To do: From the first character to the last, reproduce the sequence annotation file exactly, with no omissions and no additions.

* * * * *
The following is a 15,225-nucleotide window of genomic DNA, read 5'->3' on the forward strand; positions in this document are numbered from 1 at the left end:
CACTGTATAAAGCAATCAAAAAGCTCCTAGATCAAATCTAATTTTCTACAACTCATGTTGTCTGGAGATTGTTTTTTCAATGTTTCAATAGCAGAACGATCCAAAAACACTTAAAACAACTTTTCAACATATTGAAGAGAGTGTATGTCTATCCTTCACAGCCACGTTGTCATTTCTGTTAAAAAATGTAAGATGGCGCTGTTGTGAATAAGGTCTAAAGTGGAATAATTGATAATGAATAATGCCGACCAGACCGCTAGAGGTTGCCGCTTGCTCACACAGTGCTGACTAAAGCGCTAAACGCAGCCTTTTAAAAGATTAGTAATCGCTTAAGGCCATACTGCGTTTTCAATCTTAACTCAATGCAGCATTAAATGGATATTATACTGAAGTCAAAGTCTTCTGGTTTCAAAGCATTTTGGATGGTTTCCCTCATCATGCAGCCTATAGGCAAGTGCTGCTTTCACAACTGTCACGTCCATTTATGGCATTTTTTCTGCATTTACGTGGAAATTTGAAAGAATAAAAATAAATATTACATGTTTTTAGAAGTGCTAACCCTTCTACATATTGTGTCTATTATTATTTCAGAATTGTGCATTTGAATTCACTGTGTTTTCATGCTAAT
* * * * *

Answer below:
The following is a 15,225-nucleotide window of genomic DNA, read 5'->3' on the forward strand; positions in this document are numbered from 1 at the left end:
CACTGTATAAAGCAATCAAAAAGCTCCTAGATCAAATCTAATTTTCTACAACTCATGTTGTCTGGAGATTGTTTTTTCAATGTTTCAATAGCAGAACGATCCAAAAACACTTAAAACAACTTTTCAACATATTGAAGAGAGTGTATGTCTATCCTTCACAGCCACGTTGTCATTTCTGTTAAAAAATGTAAGATGGCGCTGTTGTGAATAAGGTCTAAAGTGGAATAATTGATAATGAATAATGCCGACCAGACCGCTAGAGGTTGCCGCTTGCTCACACAGTGCTGACTAAAGCGCTAAACGCAGCCTTTTAAAAGATTAGTAATCGCTTAAGGCCATACTGCGTTTTCAATCTTAACTCAATGCAGCATTAAATGGATATTATACTGAAGTCAAAGTCTTCTGGTTTCAAAGCATTTTGGATGGTTTCCCTCATCATGCAGCCTATAGGCAAGTGCTGCTTTCACAACTGTCACGTCCATTTATGGCATTTTTTCTGCATTTACGTGGAAATTTGAAAGAATAAAAATAAATATTACATGTTTTTAGAAGTGCTAACCCTTCTACATATTGTGTCTATTATTATTTCAGAATTGTGCATTTGAATTCACTGTGTTTTCATGCTAAT